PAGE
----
The Panama Canal is approximately 80 kilometers (50 miles) long flowing between the Atlantic and Pacific Oceans.
The Canal was dug crossing the narrowest section of the Panamanian Isthmus that joins North and South America. Since its inauguration the 15th of August 1914, it has sought to shorten in both time and distance world maritime communication.
The Canal has resulted in creating a more agile commercial and economic exchange by offering a shortened and relatively inexpensive inter-oceanic transit route.
It has decisively influenced worldwide commerce patterns, stimulated the economic growth of countries and provided the basic impulse for the economic expansion of many remote regions of the world.
The Canal uses a system of locks with enormous water storage chambers used to elevate the ships above sea level only to later lower them back down to sea level at the Canal exit.
The locks fun the enormous passing ships up to the level of Lake Gatun. (26 meters or 85 feets above sea level), then lowering them back down again at the other end of the lake.
Each group of locks is know by the name of the place where they were built and now operates; Gatun on the Atlantic side and Pedro Miguel and Miraflores on the Pacific side. The recently added new locks of the enlarged Canal go by the names of Cocolí on the Pacific side and Agua Clara on the Atlantic side.
The water used to raise and lower the ships in each set of locks comes from Gatun Lake which itself is fed from the powerful Chagres River.
The Canal locks function with fresh water; without the availability of the Chagres River it would not have been possible to construct the Canal or to put it into operation. The water enters the locks by gravity via a system of tunnels dug beneath the lock chambers, the flanks and the central wall. The origin first set of locks are 305 meters (1000 feet) long by 33.5 (110 feet) wide while the newly built and amplified locks measure 427 meters (140 feet) long by 55 meters (180 feet) wide.
The third set of locks, the new ones, permit ships of up to 365 meters (1200 feet) long by 49 meters (160 feet) wide to navigate through the Canal while still permitting ships of up to 294.3 meters (966 feet) long by 32.2 meters (106 feet) wide to navigate the original locks. The functional depth of the original canal is 12.8 meters (42 feet) which permit ships with a draft (depth of water from keel to water line) of 12. 04 meters (40 feet) without running aground. The newly amplified canal now has a functional depth of 18.3 meters (60 feet) permitting a ships draft of 15.02 meters (50 feet).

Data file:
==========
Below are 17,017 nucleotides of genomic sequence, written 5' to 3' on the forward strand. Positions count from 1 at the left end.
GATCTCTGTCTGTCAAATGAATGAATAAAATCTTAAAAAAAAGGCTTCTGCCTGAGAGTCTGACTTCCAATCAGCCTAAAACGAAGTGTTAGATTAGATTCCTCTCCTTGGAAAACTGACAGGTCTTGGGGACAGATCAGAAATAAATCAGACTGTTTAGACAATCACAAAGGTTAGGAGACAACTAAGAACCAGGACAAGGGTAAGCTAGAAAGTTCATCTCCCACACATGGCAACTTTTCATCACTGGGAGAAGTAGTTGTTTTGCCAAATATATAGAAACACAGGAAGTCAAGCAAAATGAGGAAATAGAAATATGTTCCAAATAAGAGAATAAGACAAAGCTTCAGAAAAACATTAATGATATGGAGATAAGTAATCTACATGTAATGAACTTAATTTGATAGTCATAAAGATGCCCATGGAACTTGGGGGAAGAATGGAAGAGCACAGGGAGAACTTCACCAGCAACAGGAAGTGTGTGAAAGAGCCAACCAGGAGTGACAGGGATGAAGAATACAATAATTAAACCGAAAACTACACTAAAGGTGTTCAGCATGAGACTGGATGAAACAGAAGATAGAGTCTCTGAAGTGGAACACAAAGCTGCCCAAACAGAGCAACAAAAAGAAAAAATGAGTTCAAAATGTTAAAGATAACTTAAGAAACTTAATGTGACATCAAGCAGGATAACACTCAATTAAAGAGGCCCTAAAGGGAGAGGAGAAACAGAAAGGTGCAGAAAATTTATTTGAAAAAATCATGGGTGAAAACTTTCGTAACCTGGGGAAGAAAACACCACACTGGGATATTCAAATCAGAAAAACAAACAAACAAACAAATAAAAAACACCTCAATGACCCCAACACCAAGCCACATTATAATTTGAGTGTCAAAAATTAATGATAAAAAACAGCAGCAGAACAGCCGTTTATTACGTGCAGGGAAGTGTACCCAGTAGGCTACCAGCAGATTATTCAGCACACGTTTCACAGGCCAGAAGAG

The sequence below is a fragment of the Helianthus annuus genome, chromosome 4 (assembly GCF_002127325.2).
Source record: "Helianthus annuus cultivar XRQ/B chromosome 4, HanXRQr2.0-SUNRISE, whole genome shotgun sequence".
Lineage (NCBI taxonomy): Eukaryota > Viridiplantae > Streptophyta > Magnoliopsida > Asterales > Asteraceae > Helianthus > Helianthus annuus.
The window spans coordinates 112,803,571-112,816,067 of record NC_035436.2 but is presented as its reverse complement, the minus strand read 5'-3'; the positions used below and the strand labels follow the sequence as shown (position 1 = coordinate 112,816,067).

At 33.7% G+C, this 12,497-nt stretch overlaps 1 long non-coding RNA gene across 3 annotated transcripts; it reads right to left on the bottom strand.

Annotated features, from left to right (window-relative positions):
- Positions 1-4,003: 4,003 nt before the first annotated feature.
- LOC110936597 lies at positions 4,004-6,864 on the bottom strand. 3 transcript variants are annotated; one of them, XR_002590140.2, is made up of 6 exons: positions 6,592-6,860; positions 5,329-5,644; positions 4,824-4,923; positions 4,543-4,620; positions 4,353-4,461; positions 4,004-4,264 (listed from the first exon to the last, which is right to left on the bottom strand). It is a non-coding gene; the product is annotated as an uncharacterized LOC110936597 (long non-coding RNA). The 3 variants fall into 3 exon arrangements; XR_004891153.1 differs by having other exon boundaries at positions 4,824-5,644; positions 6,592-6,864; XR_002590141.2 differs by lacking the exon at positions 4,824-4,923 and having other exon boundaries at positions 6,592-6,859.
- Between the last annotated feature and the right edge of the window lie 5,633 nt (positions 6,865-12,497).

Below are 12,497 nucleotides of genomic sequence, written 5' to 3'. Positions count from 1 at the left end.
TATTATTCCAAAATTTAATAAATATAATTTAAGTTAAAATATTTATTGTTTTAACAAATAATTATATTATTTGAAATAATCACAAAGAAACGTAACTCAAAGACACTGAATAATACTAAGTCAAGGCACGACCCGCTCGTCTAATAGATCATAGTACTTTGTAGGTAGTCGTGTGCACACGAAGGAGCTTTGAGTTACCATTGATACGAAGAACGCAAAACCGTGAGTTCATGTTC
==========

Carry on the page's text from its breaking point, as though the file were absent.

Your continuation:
On the 26th of June of 2016 a Neo-Panamax mega-ship navigated the newly enlarged canal for its inaugural crossing. The ship belonged to the Cosco Shipping Panama Company and was a shipping container cargo vessel from China which measured 299.98 meters (984 feet) long by 48.25 meters (158 feet) wide.
Ships crossing the canal have to navigate across Gatun Lake, one of the world’s largest lakes at 435 square kilometers (168 square miles) containing some 5.2 cubic kilometers (345,000 acre-feet) of fresh water.
Gatun Lake is a true biological laboratory, such that on it’s dozens of islands can be found some of the most exotic animal species on earth. On the Barro Colorado Island alone scientists regularly discover new species of both plants and animals. For just this reason, The smithsonian Institute for Tropical Investigations maintains on the island an active investigations center.
The Narrowest section of the Canal is known as The Corte Culebra (Snake Cut), which extends from the extreme northern end of the Pedro Miguel Locks down the southern tip of Gatun Lake. This section of the Canal, which measures approximately 13.7 kilometers (8.5 miles) long, was one of the most difficult to excavate due to it traversing precisely through the Continental Divide, and as such, is composed entirely of solid rock.
Ships from all parts of the world transit daily through the Panama Canal. Some 14 thousand ships use the canal every year. The Panama Canal services more than 144 maritime routes connecting 160 countries and some 1700 ports around the world.
The Panama Canal operation employs approximately 10 thousand workers and functions 24 hours per day, 365 days per year providing transit service to ships from all nations without discrimination.
It´s a truly The Great Connection; The Panama Canal!